6. What did you learn about Charlie and Reeva on the day Charlie stays home from work (pg. 205–207)? What do Reeva’s internal thoughts about Charlie reveal about their relationship and about herself?
 
7. Compare and contrast Toby’s and Cody’s reactions to Linsey’s disappearance. Do you think one of them deals with his feelings better than the other?
 
8. “In this town, people were very small about difference, about seeking otherness” (pg. 67). In this passage, Timmy reflects on how Geo is treated by the neighborhood as compared to how he might be treated in a larger-minded, more accepting place. Are there characters in the novel other than Geo who you feel are mistreated by the community because of their “otherness”?
 
9. On page 50, Geo references “Mending Wall,” a poem by Robert Frost, as he considers the two fences between his property and the Steins’. Read the poem, found at http://www.bartleby.com/104/64.html, and consider its meaning. Do you see any connection between Frost’s poem and the neighborhood in the novel? Is there a particular line that resonates with you, or that you feel reflects a particular character?
 
10. Abigail and Timmy avoid each other for days after Linsey’s disappearance. Why do you think that is; what do you think they were feeling that kept them from confronting each other? Guilt? Fear? A different emotion? Ultimately, what leads Timmy to finally walk up to Abigail’s doorstep and talk with her?
 
11. When Abigail is finally reunited with her lost daughter, Linsey is described as “waiting for her mother the way she’d waited after kindergarten, holding herself together, waiting to be collected” (pg. 266). As Abigail rushes to “collect” her, what emotions do you think she is feeling? How do you suspect Linsey has changed from the beginning of her journey? How has Abigail changed?
 
12. Jordan and Mr. Leonard’s unlikely friendship is based on their mutual love of music. Mr. Leonard offers Jordan his musical mentorship; what does Jordan offer him in return? How do the themes of music—listening and making—weigh in the novel?
 
13. The novel both opens and closes with Mr. Leonard— opening on a chapter from his perspective, and closing at his memorial service. Why do you think the author chose Mr. Leonard as the character holding the novel together in this way?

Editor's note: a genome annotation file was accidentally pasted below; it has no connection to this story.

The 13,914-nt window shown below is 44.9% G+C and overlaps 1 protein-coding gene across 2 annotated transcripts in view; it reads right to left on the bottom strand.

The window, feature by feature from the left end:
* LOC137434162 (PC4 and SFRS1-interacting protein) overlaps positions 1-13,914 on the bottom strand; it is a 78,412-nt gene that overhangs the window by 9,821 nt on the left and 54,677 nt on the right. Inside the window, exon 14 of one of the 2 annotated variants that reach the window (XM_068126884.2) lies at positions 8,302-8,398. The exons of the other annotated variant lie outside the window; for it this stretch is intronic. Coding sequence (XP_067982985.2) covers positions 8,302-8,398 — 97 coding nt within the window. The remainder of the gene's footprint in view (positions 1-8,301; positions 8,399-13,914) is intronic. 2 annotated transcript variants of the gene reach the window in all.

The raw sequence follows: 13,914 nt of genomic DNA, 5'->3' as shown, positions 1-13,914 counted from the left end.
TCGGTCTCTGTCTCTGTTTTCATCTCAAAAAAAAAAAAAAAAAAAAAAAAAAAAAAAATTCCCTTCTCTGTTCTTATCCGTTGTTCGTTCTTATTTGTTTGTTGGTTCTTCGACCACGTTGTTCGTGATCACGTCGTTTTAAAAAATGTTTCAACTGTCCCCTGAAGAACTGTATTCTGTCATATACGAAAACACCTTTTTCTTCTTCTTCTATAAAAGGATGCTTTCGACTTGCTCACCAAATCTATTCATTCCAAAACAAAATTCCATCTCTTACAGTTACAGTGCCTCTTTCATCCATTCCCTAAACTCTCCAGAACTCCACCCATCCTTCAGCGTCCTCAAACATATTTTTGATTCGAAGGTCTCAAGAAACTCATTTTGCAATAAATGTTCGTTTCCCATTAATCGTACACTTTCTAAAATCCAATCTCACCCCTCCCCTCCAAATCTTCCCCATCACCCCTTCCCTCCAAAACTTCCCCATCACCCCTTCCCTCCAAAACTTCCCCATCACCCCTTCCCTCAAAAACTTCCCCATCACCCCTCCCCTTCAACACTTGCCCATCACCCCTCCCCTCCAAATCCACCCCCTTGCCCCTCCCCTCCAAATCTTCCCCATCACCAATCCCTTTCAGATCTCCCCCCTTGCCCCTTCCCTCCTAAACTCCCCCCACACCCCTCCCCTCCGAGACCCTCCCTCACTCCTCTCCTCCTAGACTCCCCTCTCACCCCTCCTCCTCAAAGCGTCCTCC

14. Throughout the novel, a narrator offers readers a detailed glimpse into each of the characters’ houses. What do you think their homes say about them? Was there a particular home that you felt reflected the character who lived within it the most?

Enhance Your Book Club

1. Geo’s photographs of those around him gives him a view of the neighborhood others do not have; through photography and collage-making, he can decipher the “sameness and difference” others miss (pg. 45). Try to see things from Geo’s point of view: Before your book club discussion, ask each member to carry a camera with them for a day, taking pictures of the everyday places and people they might usually overlook. Then, at your discussion, consider the photographs: What do you see? Does anything in the pictures surprise you?
 
2. As Reeva prepares her home for the Group to arrive, she recalls Charlotte Perkins Gilman’s short story The Yellow Wallpaper, the tale of a woman who slowly goes mad while she’s locked in an upstairs bedroom by her husband. Find a copy of this short story, either online or in your local bookstore or library, and give it a read. Do you see any common themes in The Yellow Wallpaper and When She Was Gone? Does the narrator in the short story share any characteristics with the women narrators in the novel?
 
3. Two coffee shops are mentioned in the novel: the notorious Starbucks where Jordan works, and the Daily Grind. Do you have a favorite coffee shop in your town? Consider holding your book club discussion there for a change of scenery.